When I was a young child, I had a loving family, all of my needs met, went to the best schools in my city, and my life was seemingly the “ideal childhood.” Except, I always had a nagging feeling like something was wrong with me. Even as young as 4 or 5 years old, and probably even before that. I felt like I was an outsider looking in with my peers. Things bothered me that didn’t bother anyone else. I just, for lack of a better term, didn’t feel right. I felt like I didn’t belong and despite being an outgoing and extroverted child, I couldn’t shake that something about me was different.  I worried more than the average child and was very meticulous…about everything. I was obsessive and impulsive (and compulsive, obviously). I was told that “I cared way too much” and “bothered by things that aren’t worth being bothered by” by teachers and peers. Kind, I know. Everything had to be “right” or else I would have a full blown meltdown. For example, I would arrange Barbie Dolls, Polly Pockets, and American Girl Dolls in a very particular way and my older brother would move them around just to be annoying and I would have a MELTDOWN. I mean, a screaming and crying meltdown. At my fourth birthday party, everyone was walking in and out of my room and touching my things. I was in full-blown panic, meltdown mode. I would write and rewrite things over and over and over and over again until they were “perfect.” I would count and recount things over and over until it was “right.” I never got a damn thing done in school. Ever. Homework was such a source of anxiety. In early high school, I sat in the lobby of the athletic building after school with a piece of my friend’s schoolwork who had beautiful handwriting, and wrote and rewrote words, until I had brand new handwriting because I thought mine wasn’t perfect enough. Test taking was just…hellish. I was, without fail, always the last person to finish a test, and not for lack of knowledge. “Am I doing this wrong?” “I need to have perfect handwriting.” “I have to erase all of this and rewrite it.” “I’m going to fail out of high school and end up on the street and just die.” “How do I get out of taking this test because I’m going to fail it.” And because of my OCD, my grades did suffer. They didn’t suffer drastically by any stretch of the imagination, and I would somehow make it onto my school’s Honor Roll each semester; but, since my grades were not all A+’s, I developed more anxiety around school. I was a serial procrastinator because I didn’t want to feel the anxiety of doing schoolwork, but had to get the work done eventually, so I also didn’t sleep. I was what some like to call, a vicious cycle. I’m not quite sure how I made it out of high school alive, and I’m not being dramatic.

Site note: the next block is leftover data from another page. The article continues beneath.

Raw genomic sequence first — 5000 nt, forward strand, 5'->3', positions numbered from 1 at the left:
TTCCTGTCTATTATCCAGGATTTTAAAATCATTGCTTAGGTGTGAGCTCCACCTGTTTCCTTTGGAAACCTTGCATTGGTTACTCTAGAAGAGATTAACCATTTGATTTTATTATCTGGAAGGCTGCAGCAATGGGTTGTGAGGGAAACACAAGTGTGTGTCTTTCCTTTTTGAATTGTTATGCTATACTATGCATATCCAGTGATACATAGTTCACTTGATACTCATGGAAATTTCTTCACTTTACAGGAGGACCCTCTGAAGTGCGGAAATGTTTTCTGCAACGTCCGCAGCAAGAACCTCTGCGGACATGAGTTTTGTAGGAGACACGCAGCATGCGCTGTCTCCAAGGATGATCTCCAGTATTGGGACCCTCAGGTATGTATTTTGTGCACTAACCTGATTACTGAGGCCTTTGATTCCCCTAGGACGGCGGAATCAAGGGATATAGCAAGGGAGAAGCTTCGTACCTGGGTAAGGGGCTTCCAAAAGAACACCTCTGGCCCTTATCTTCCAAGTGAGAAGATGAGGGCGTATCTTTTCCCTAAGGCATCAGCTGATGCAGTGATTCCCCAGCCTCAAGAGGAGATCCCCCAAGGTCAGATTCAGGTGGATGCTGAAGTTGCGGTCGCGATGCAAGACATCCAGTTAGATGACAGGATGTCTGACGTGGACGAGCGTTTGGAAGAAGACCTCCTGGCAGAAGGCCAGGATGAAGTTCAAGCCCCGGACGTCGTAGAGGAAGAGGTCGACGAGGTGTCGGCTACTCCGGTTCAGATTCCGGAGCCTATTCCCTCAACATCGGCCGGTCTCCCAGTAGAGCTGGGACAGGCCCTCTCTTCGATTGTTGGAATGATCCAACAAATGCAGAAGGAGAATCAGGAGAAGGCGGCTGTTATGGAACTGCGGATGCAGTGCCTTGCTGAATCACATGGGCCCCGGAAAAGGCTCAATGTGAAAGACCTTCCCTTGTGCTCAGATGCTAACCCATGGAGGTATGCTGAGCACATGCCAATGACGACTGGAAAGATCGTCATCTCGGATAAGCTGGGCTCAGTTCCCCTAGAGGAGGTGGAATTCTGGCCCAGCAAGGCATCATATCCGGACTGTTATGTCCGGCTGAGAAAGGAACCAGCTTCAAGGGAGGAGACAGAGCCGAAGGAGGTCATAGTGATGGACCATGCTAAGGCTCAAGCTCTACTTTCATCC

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OCD

Summer 2015

I had relapses and I still do but the thoughts are so much weaker, they disappear over time faster.

My story could be a bit unique in it’s own way. I’m not a native speaker and I’m from Russia myself but I’ve been following the topic of OCD for year and a half to help myself. My sources for any kind of OCD knowledge had been purely in English because I find it has much a diverse information on Pure OCD and Russian sources happen to be quite limited on it. I’m 27 year old male, I’m a freelance worker and my story begins.

Growing up I did not really notice I might have a mental issue such as OCD, but looking back now, I could say it has been with me since I can remember myself. I had problems with high level of anxiety, but as I thought back then, it comes from the point of me being a very emotional person. But the Pure OCD revealed itself in its full power much later in my life, when I was the happiest I’d been.

It happened 2 years ago and to this day I still can’t believe I had to deal with it, even tho my Pure OCD did not go away fully (and never will), I learned how to manage it.

My story begins on summer 2015 when I met a woman that I fell in love with, as deeply as one can imagine and my strong feelings were mutual as she felt the same. But it’s not as easy as it sounds because we happened to live in different countries and we met online. She is from Germany and I am from Russia.

I don’t want you to think that I’m writing a love story here and not about OCD, but trust me, it’s more like an OCD story with love being a main part as an activating point of my Pure OCD that had been with me all my life but was not bothering me as much until I’ve got somebody I care about and not just myself.

Since we met, we’ve been inseparable as much as distance allows. That summer was my happiest time of my life, and when Pure OCD hit me deep, it felt like for these unbelievably happy moments I had to pay by dealing with it. By going into details of meeting this woman, which I will refer in this story as J., I want define how I was getting into the worst state of OCD I had ever experienced in my entire life, which was not limited only to emotional distress, due to overdose of positive and happy feelings.

But let’s keep the story in order.
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OCD

Facing my fears with CBT

So for anyone out there, in darkness with no hope. There can be and is a small light at the end of the tunnel if you look hard enough.